That’s what I found out. I would go through all these dollar records — I didn’t really know what I was getting into, and I thought there might be better stuff around the corner, in a different city, in a different state — and then I would bring them home and I would be sampling stuff that nobody had really sampled before, or maybe they had, but I hadn’t heard of anything, you know? You find a musical from the 1950s that you just bought because it was a Hail Mary, and you bring it and home and you’re like, “Oh damn, nobody’s looking for this stuff!” And so when I was going back I would basically buy anything that was made before 1950 and just figure it out, because I knew the music I liked, and I knew the music I wanted to express, and I wanted it to reflect that.

Take me through your digging process. How do you find not just records that you think you’re going to want to use, but also places where you think you will find them?

The first thing that I go for is the miscellaneous category. I try to find whatever they call miscellaneous. They may call it exotic, various, weird, or any strange title. Anything where they were they were like, “I don’t know how to sort this,” that’s where I want to go first. Those aren’t the samples that you’re going to blow people away with, but those are going to be the most unique sounds that you can draw from. When you find a comedy section or a radio section, those records are worth their weight in gold to me because they’re extremely rare. I’m in my studio now and looking around, the top four shelves of my record bins are all just radio recordings. Those are the ones that I make sure I preserve and I make sure are in good condition. Then from there, I probably go to the hip-hop section to see if they have anything dope, which, usually they don’t, but it’s always worth a check. See if they have a few break records or anything else that may have just slipped through the cracks when no one else was looking for them. Then, while my head is still above the bins, I’ll go check out the jazz and see if anything pops out at me, or if they have a soul section or even an international.

Some places have this section called pop vocal, which is perfect for me. It’s like you just built a little section for me, because that’s usually what I sample. In Nashville, that section I refer to as the “Shit I Didn’t Want” section, because the only stuff that’s still there is the stuff I didn’t want. It takes me two seconds to look through those sections, because all I’ve got to do is look at the first three records that came in and see if I want them, then peace out. Then you go into the dollar bins, and that’s where you’ve got to be a little bit more savvy, and that’s sort of where I cut my teeth.

I think every producer has their own system. I was digging with Amerigo Gazaway — he did Fela Soul, he’s incredibly dope, he lives in Nashville, and he’s a good friend of mine — and we were talking about how he thinks it’s really crazy that I don’t normally listen to records before I buy them. I just don’t feel like I need to, because I have these cues. The first thing is the album art; that’s always what’s going to grab you. Then I look at the typography to try to get a feel of when it was made. If I can’t do that then I look for a date, and if it doesn’t have that then I read the write-up. I look at what instruments are on there, I look at if I recognize any of the song titles or where it was made, and then I read a little write-up on who they are.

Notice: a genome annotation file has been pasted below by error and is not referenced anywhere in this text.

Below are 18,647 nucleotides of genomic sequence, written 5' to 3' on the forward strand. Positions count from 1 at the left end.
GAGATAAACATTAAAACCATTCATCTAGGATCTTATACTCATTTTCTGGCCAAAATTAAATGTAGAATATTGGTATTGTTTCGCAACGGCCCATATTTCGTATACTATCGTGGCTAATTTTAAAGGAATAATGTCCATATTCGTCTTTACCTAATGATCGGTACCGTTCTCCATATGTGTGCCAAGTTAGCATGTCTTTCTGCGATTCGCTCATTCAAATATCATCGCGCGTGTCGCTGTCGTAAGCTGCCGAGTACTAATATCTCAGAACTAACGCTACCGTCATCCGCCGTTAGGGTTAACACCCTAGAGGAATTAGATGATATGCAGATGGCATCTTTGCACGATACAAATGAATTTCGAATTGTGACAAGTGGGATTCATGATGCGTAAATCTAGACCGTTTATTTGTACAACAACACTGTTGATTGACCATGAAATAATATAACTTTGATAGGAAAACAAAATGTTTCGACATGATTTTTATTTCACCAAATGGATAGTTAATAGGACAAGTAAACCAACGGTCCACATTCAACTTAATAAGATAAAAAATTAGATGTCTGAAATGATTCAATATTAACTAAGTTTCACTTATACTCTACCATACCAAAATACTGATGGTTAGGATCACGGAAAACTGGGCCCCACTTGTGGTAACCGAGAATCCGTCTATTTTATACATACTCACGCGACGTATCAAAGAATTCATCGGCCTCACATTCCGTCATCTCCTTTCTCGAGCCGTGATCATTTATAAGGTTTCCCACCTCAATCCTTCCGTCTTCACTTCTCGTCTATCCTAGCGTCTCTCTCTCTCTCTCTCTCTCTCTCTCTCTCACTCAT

Do you prefer to recognize the song titles?

Well, the only thing that helps me sometimes is with this old music, everyone was playing the same songs, so if I can recognize one song I can get a feel for the whole album. If they do a cover of “Round Midnight” then I sort of know the genre, I know where they’re going, and if it was that song I’ll probably buy the record, because it’s probably right up my alley. After that, I look at the price. If the price is under $3, then it’s mine. If it’s over $3, I will listen to it.

Is there any vinyl, not necessarily hip-hop, but in general, that you consider sacred in the sense that you collect it but you never have any intention of sampling it? Or is it open season on anything you buy?

No, there absolutely is. There’s music every now and then that I’ll find that I’ll be so interested in that I not only don’t think I could sample, but it’s possible I just don’t want to. There was one that was Billie Holiday and Ella Fitzgerald together at a live performance somewhere. I can’t remember the name of the record, but it was like $30, and this was way after Old Soul, so I sort of did my thing with Billie Holiday, I hopefully provided an homage to her, and I don’t want to move into the business of exploiting her. She’s my favorite artist in the world, so I will collect Billie Holiday records if I don’t have them. A lot of radio recordings that are like that too. Even though I sample a lot of them, I don’t necessarily buy them with the intention or with the expectation that I will. There’s some that I’ve just become so interested in; there’s one I just got called Drugs Is A Family Affair. I’m looking at it right now … what the hell is this? Side 1: “Drug Addicts Relate To Their Experiences.” Side 2: “Parents of Addicts Talk About Their Feelings.” I don’t know what I could use this on, maybe I will, maybe I won’t, but I love that I own this.

This is a town where tomorrow’s legends make you coffee and today’s legends are walking the streets.

What are some records that people who are familiar with your music might be surprised to find in your collection?

Joanna Newsom, Melody Gardot, ummm, might be surprised to find in my collection?

Walk us through one of your most memorable record-digging experiences.